Mark Haydn Taylor penned an emotional personal account of his illness during his final few months.
His wife Kathie hopes his heart-rending story will help to raise awareness about pancreatic cancer and encourage others suffering similar symptoms to seek medical advice. Here is Mark’s account:
“In 2005 I started to put on weight, first a few pounds, then a stone. I didn’t think much of it - my lifestyle had changed, my father had just passed away, and I had been made redundant for the third time.
“Within the year, I had put on three stone. Over the next two years I put on another two stone. I’d gone from 11 stone to 16, a weight I’d never been near in my life.
“By 2008 I started to feel unwell. I went to the doctor who referred me to hospital. I had started feeling pain in my abdomen and needed painkillers to help.
“The following year was filled with tests and scans. Eventually, in November 2009, they spotted a small tumour in my pancreas and diagnosed it as cancer. Not only was it cancer but, due to its location, it was incurable.
“The news was shocking. I can’t think of another word. When my doctor came to see me to explain, I could see he was genuinely upset himself. He stank of cigarettes and had been sitting in the car for a while outside - I can imagine he was smoking and plucking up courage to knock on my door.
“I was quite ill and had to go directly into hospital, leaving my wife to tell my kids the news. The worst thing was the depression I suffered around four weeks after they told me the news.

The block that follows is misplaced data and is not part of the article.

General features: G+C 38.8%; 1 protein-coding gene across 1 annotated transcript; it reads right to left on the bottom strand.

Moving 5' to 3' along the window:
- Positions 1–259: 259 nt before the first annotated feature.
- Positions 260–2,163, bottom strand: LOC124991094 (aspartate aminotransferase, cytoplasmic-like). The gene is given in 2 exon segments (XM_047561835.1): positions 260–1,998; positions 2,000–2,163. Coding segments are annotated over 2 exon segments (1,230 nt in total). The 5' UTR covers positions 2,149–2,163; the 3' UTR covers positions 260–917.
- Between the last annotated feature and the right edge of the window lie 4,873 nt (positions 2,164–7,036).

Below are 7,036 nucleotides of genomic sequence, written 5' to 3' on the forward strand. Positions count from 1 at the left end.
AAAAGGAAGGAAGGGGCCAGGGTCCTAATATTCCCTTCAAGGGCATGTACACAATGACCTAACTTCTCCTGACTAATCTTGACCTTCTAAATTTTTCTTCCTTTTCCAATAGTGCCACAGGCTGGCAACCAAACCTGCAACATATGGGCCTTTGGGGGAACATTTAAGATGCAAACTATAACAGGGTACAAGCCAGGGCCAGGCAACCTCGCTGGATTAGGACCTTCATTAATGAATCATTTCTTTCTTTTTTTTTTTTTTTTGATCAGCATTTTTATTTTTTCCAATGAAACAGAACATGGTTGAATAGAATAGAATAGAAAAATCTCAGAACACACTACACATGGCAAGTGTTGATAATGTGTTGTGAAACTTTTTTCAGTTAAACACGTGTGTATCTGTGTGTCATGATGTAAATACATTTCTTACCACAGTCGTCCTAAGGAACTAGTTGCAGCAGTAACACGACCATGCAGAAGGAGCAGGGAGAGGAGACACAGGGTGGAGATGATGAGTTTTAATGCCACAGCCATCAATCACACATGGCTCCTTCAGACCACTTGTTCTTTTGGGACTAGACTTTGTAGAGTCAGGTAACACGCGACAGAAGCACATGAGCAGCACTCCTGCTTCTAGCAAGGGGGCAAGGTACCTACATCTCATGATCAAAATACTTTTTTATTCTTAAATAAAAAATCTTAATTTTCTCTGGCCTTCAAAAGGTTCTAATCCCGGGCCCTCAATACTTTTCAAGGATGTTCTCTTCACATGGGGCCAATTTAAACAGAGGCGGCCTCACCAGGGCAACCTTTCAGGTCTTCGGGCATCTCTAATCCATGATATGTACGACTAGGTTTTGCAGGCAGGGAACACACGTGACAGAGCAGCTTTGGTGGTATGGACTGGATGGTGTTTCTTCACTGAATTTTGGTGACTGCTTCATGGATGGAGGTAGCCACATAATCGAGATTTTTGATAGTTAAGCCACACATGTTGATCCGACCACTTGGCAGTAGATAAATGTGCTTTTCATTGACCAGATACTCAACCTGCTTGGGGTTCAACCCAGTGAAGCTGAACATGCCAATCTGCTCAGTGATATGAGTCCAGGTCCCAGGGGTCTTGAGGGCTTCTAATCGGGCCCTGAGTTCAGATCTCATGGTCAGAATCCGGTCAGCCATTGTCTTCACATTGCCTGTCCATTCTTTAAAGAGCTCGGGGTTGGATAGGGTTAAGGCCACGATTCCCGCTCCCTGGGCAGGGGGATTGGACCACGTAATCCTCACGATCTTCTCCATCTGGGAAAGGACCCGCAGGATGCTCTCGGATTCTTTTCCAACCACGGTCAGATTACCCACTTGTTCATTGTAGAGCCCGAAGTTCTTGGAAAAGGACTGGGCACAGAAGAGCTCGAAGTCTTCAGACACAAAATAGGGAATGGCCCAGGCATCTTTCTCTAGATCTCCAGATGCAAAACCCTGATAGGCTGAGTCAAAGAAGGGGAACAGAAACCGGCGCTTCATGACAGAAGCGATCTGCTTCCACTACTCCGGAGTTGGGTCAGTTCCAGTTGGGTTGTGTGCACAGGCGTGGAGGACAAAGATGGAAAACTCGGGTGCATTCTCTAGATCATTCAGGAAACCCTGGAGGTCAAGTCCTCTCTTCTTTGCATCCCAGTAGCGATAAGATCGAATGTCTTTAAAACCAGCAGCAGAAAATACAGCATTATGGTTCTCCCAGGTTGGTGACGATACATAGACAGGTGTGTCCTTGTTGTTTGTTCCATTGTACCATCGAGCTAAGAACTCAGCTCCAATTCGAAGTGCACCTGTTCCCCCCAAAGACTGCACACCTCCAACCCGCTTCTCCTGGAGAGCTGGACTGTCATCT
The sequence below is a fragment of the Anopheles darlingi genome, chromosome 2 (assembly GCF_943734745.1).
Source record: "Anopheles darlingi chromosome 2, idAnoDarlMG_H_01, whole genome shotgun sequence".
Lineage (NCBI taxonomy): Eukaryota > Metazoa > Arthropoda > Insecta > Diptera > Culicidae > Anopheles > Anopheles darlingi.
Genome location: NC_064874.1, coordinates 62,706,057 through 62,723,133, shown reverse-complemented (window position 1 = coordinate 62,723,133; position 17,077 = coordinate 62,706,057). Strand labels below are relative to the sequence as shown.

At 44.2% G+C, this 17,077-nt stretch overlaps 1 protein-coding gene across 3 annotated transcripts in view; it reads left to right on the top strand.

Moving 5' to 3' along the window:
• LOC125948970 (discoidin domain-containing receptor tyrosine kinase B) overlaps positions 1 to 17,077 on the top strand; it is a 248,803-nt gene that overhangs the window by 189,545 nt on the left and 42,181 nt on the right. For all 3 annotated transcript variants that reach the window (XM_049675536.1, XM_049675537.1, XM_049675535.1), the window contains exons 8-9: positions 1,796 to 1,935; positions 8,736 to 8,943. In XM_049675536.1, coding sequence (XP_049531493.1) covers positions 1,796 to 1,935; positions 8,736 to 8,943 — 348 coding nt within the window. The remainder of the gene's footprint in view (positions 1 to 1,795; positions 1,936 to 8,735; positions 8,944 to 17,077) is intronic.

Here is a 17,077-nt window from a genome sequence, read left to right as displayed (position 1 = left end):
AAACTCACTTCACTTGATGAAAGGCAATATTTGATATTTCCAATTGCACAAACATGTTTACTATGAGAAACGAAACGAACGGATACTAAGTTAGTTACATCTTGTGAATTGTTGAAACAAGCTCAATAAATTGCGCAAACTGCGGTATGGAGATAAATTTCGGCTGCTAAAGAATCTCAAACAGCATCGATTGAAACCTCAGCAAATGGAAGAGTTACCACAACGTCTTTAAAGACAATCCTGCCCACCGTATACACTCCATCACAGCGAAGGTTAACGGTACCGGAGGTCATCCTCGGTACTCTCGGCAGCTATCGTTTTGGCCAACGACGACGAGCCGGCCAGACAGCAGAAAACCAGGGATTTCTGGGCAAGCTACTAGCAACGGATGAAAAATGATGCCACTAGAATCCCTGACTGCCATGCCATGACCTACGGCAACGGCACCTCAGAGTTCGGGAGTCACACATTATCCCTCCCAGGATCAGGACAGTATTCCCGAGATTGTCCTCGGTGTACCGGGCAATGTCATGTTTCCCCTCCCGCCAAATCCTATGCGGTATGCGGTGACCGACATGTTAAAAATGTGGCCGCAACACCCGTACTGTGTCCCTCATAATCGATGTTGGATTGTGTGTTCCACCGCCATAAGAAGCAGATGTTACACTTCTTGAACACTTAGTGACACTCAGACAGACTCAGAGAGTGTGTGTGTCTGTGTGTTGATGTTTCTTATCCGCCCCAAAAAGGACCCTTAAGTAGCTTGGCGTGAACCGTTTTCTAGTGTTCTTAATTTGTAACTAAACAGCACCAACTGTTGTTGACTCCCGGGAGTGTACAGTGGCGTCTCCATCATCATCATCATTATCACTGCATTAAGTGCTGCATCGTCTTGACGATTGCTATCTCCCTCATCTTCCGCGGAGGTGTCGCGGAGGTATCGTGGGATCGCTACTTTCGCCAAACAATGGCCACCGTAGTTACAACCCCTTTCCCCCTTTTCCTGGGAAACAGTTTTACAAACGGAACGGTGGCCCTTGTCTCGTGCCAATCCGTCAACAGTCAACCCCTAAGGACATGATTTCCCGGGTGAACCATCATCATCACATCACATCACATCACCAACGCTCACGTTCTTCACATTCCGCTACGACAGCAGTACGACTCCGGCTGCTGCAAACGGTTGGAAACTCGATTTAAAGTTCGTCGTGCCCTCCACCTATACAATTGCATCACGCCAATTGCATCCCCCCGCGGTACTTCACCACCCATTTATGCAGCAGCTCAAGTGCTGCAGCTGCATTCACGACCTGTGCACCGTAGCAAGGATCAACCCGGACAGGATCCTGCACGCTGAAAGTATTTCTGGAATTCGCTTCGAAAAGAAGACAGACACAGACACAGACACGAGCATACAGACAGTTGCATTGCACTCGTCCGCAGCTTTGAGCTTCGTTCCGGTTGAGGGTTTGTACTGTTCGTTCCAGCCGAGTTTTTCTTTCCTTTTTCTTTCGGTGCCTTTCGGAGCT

“I didn’t know what to do with myself. I spent every night and day pacing the carpet in the living room, crying to myself and occasionally phoning the Samaritans and the night staff at Macmillan.
“I came so very close to taking my own life it’s frightening.
“I’m not afraid of death at all, honestly. It’s the upset of my family and friends that depressed me. The fact I could do nothing about it was the worst thing.
“Eventually I turned around my depression. I now feel blessed that I have a life. There are people in the world that are suffering greatly, much more than I ever will.
“I have since learned the cancer has spread to my liver which is speeding up the inevitable death of my body.
“I now fill my life with doing the things that make me feel happy. I love cooking for my family, visiting family and friends, and helping others through raising funds for cancer research.
“The doctors can’t tell me how long I have to live but say I could be months away from my last day. Like you, I don’t know how and when I will die. So I just get on with getting on with it.
“I really do have everything to be grateful for - I have reached middle age, I have two children I love dearly, not to mention my wife who has put up with so much but still loves me after 23 years.
“I adore her and love her now more than I ever have. My love for her is eternal. I need not worry about death.”